Convinced you are a mosquito magnet?Science says this may be tech news for good reason

A new study suggests that some people really are “mosquito magnets” — and it may have something to do with the way they smell.

The researchers found that those most attractive to mosquitoes produced high amounts of certain odor-related chemicals on their skin.

All of these mosquito magnets have bad news: Vampires stay loyal to their favorites over time.

“If you have a lot of this on your skin, you’re going to be a picnic bite,” said study author Leslie Vosshall, a neurobiologist at The Rockefeller University in New York.

Another author, Maria Elena De Obaldia, explained that to test the mosquito’s magnetism, the researchers designed an experiment that pitted people’s scents against each other.

A total of 64 volunteers from the university and nearby were asked to wear nylon stockings around their forearms to smell their skin.

The stockings were placed in separate traps at the ends of the long tubes, which then released dozens of mosquitoes.

“They basically flock to the most attractive subjects,” Ms De Obardia said. “It became very obvious right away.”

The largest mosquito magnet is 100 times more attractive to mosquitoes than the last finisher.

A worker sprays mosquitoes with insecticide in a village in Bangkok.profile picture
Pest controller spraying insecticide to kill mosquitoes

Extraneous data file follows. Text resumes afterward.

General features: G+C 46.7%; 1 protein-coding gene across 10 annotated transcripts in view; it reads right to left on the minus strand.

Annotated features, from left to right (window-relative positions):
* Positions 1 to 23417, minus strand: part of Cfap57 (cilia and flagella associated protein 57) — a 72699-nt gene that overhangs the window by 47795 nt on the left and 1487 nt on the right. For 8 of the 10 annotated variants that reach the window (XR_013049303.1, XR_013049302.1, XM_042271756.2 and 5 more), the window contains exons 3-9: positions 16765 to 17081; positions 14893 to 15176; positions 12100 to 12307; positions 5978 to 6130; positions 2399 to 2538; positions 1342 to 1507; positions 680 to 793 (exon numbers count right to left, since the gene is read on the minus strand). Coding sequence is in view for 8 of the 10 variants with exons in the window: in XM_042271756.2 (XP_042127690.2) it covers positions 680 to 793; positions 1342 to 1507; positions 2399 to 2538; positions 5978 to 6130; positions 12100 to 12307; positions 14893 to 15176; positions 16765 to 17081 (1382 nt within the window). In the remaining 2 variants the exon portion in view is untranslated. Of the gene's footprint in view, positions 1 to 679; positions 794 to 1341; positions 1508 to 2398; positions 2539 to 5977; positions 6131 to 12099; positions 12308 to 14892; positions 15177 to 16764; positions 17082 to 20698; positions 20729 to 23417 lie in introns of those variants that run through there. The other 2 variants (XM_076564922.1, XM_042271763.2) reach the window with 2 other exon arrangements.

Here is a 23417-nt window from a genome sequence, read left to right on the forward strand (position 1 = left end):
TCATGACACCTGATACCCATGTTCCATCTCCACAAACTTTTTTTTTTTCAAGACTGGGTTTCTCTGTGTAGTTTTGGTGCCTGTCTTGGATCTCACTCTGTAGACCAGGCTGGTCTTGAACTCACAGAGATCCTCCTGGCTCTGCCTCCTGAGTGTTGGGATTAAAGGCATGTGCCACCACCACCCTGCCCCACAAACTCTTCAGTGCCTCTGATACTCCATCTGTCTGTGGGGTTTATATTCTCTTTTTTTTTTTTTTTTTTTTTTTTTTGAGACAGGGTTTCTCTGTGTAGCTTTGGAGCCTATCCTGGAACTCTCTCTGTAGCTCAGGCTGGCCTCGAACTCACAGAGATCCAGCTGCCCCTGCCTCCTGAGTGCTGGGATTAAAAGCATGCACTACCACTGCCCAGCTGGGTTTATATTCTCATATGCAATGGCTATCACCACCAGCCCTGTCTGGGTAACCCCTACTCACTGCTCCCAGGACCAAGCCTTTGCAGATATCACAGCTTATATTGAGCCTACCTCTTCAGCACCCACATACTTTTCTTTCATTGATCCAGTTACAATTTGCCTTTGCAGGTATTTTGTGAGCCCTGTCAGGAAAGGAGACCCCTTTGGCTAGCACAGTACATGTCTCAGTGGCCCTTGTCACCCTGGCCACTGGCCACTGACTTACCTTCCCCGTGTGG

Mosquitoes have a ‘backup plan’

The experiment used Aedes aegypti mosquitoes, which transmit diseases such as yellow fever, Zika and dengue.

“When the same people are tested over the years, studies show that these large differences persist,” said neurogeneticist Matt DeGennaro of Florida International University.

“Mosquito magnets still seem to be mosquito magnets,” he added.

read more:
New malaria vaccine could cut deaths by 70% by 2030, UK scientists say

The study found a common factor: high levels of certain acids on the skin of mosquito magnets.

These “greasy molecules” are part of the skin’s natural moisturizing layer, and people produce different amounts, Ms. Vosshall said.

Healthy bacteria living on the skin eat these acids and create part of our skin’s odor, she said.

The findings, published in the journal Cell, could help find new ways to repel mosquitoes.

“There may be ways to patch skin bacteria and change the tantalizing smell in humans,” said Jeff Riffell, a neurobiologist at the University of Washington who was not involved in the study.

But he added that figuring out how to repel mosquitoes remains elusive because the critters have evolved into “lean, mean-spirited biting machines.”

Ms Vosshall added: “Mosquitoes are resilient. They have many backup plans to find us and bite us.”

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